The head of TalkTalk says she has had an email demanding a ransom from a group purporting to be behind the cyber-attack suffered by the company.
Chief executive Dido Harding said she did not know whether the ransom email was genuine.
The phone and broadband provider said personal and banking details of up to four million customers may have been accessed in the "significant" attack.
The Met Police said the email was "forming part of its investigations".
"It is hard for me to give you very much detail, but yes, we have been contacted by, I don't know whether it is an individual or a group, purporting to be the hacker," Ms Harding told the BBC's business editor Kamal Ahmed.
"All I can say is that I had personally received a contact from someone purporting - as I say I don't know whether they are or are not - to be the hacker looking for money."
The BBC's security correspondent Gordon Corera said government sources had told him they currently viewed the Talk Talk incident as cybercrime, rather than anything relating to national security.
'Worry and concern'
TalkTalk said it was too early to know exactly who had been affected by the attack, which happened on Wednesday.
Former customers of Talk Talk may also be affected by the computer hack, and it was not known whether the information seized by the hackers was encrypted, Ms Harding added.
She said the company was "rushing to communicate with customers" but that it would take 36 to 48 hours to email all of them.
What should you do if you think you're at risk?
- Report any unusual activity on your accounts to your bank and the UK's national fraud and internet crime reporting centre Action Fraud on 0300 123 2040 or www.actionfraud.police.uk
- TalkTalk is advising customers to change their account password as soon as its website is back up and running - expected to be later on Friday - and any other accounts for which you use the same password
- Beware of scams: TalkTalk will not call or email customers asking for bank details or for you to download software to your computer, or send emails asking for you to provide your password
In a statement, the company said that a criminal investigation had been launched on Thursday.
The Metropolitan Police, which is investigating, said no-one had been arrested over Wednesday's attack but inquiries were ongoing.
TalkTalk said there was a chance that some of the following customer data, not all of which was encrypted, had been accessed:
- Names and addresses
- Dates of birth
- Email addresses
- Telephone numbers
- TalkTalk account information
- Credit card and bank details
In the wake of the news, the company's share price initially fell to its lowest level since August 2013, but later recovered and by 14:30 BST it was only 2% lower.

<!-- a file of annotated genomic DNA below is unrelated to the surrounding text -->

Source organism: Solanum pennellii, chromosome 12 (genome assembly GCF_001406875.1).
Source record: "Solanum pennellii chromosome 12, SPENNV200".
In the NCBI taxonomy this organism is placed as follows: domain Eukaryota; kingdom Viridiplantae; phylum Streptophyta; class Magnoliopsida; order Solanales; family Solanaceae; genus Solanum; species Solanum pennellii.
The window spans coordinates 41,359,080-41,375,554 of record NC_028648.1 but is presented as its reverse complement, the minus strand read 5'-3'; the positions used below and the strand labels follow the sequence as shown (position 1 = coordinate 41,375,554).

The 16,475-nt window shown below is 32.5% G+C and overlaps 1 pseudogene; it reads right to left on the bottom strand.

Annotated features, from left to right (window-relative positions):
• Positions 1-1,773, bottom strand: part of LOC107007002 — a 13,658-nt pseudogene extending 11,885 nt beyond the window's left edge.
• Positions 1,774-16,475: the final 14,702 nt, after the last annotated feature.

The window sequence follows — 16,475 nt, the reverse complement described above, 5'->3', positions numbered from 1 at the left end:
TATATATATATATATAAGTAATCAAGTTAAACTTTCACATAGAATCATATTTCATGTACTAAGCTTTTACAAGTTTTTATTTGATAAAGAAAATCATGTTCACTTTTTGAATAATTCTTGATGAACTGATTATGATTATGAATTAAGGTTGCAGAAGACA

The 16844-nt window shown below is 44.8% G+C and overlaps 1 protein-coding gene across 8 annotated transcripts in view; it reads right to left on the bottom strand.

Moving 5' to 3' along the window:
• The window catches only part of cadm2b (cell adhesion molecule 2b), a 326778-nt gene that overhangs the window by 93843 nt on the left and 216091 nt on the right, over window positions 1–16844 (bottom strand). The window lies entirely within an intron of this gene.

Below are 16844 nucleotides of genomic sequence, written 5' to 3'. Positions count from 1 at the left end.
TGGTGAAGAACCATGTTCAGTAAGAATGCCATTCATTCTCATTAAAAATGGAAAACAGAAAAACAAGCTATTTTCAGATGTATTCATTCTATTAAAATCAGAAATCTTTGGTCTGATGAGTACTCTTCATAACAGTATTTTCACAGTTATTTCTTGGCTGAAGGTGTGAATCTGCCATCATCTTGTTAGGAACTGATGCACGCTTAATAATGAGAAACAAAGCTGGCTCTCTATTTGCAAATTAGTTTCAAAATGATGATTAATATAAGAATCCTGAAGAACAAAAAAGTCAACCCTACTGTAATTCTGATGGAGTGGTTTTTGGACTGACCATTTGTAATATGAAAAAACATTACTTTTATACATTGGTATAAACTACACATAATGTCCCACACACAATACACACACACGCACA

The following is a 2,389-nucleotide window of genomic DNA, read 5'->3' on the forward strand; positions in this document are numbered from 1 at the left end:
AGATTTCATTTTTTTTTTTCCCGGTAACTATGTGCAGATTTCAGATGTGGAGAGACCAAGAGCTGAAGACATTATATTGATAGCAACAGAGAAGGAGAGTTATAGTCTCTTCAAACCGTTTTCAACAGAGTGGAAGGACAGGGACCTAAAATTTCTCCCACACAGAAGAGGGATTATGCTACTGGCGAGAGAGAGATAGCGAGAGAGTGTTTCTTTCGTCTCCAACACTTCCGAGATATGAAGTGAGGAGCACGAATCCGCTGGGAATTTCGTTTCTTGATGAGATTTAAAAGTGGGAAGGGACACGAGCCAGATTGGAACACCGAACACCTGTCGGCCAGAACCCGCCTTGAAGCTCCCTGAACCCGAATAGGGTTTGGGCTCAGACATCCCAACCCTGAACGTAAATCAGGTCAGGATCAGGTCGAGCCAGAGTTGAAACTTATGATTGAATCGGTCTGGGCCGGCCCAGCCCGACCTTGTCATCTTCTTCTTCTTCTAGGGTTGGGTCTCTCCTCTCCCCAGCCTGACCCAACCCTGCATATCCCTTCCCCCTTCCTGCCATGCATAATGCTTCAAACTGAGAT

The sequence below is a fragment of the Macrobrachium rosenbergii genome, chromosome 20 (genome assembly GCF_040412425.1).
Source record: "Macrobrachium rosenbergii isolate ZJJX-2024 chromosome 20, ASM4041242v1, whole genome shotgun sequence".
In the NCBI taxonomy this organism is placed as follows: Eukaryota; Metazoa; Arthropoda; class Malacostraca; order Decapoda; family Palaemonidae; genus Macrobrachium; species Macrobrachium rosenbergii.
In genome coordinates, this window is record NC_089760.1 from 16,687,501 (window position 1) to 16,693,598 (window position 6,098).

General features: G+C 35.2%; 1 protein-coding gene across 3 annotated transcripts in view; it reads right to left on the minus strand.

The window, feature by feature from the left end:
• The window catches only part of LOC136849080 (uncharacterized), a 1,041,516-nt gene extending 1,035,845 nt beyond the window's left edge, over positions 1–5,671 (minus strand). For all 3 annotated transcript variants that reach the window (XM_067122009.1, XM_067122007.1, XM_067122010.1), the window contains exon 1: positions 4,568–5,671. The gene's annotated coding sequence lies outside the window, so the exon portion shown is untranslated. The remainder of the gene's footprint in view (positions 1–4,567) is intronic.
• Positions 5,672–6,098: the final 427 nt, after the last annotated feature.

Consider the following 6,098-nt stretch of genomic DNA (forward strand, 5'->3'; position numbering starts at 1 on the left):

Cyber security consultant and former Scotland Yard detective Adrian Culley told BBC Radio 4's Today programme that a Russian Islamist group had posted online saying it carried out the attack.
He said hackers claiming to be a cyber-jihadi group had posted data which appeared to be TalkTalk customers' private information - although he stressed their claim was yet to be verified or investigated.
By Rory Cellan-Jones, BBC technology correspondent
Cyber-attacks on consumer companies happen with mounting frequency, but TalkTalk's speedy decision to warn all of its customers that their vital data is at risk suggests that this one is very serious indeed.
We are being told that this was what's called a DDoS - a distributed denial of service attack - where a website is hit by waves of traffic so intense that it cannot cope. What is not clear is why this would result in the loss of data rather than just the site going down. One suggestion is that the DDoS was a means of distracting TalkTalk's defence team while the criminals went about their work.
I'm assured that TalkTalk customers' details, including banking information, were all being held in the UK rather than in some overseas data centre. What is less clear is the extent to which that data was encrypted.
For TalkTalk, the cost to its reputation is likely to be very serious. Now it is going to have to reassure its customers that its security practices are robust enough to regain their trust.
TalkTalk said the website was now secure again and that TV, broadband, mobile and phone services had not been affected by the attack.
The sales website and the "My account" services are still down but the company hoped to restore them on Friday.
Customers have expressed their frustration at what is the third cyber-attack to affect TalkTalk over the past 12 months.
Sara Jones, from East Sussex, said: "TalkTalk's online advice is not proportionate to what has happened. Telling customers to 'keep an eye on accounts' just does not cut it in terms of advice."
Daniel Musgrove, from Powys, said he had been unable to get through to TalkTalk customer services.
"They may not get a payment for my next bill if they don't get this sorted," he added.
Meanwhile, the Information Commissioner Christopher Graham told Radio 4's The World at One programme that Talk Talk should have alerted his office sooner.
"The Information Commissioner was only informed about this at 4.30pm yesterday afternoon. I wish we'd heard a little bit earlier and we could have been more 'out there', giving advice to consumers about what they need to protect their personal information," he said.
In August, the company revealed its mobile sales site had been targeted and personal data breached.
And in February, TalkTalk customers were warned about scammers who had managed to steal thousands of account numbers and names. The attacks are understood to be unrelated.
TalkTalk said it had contacted the major banks asking them to look out for any suspicious activity on customers' accounts. It added that every customer would be getting a year's free credit monitoring.
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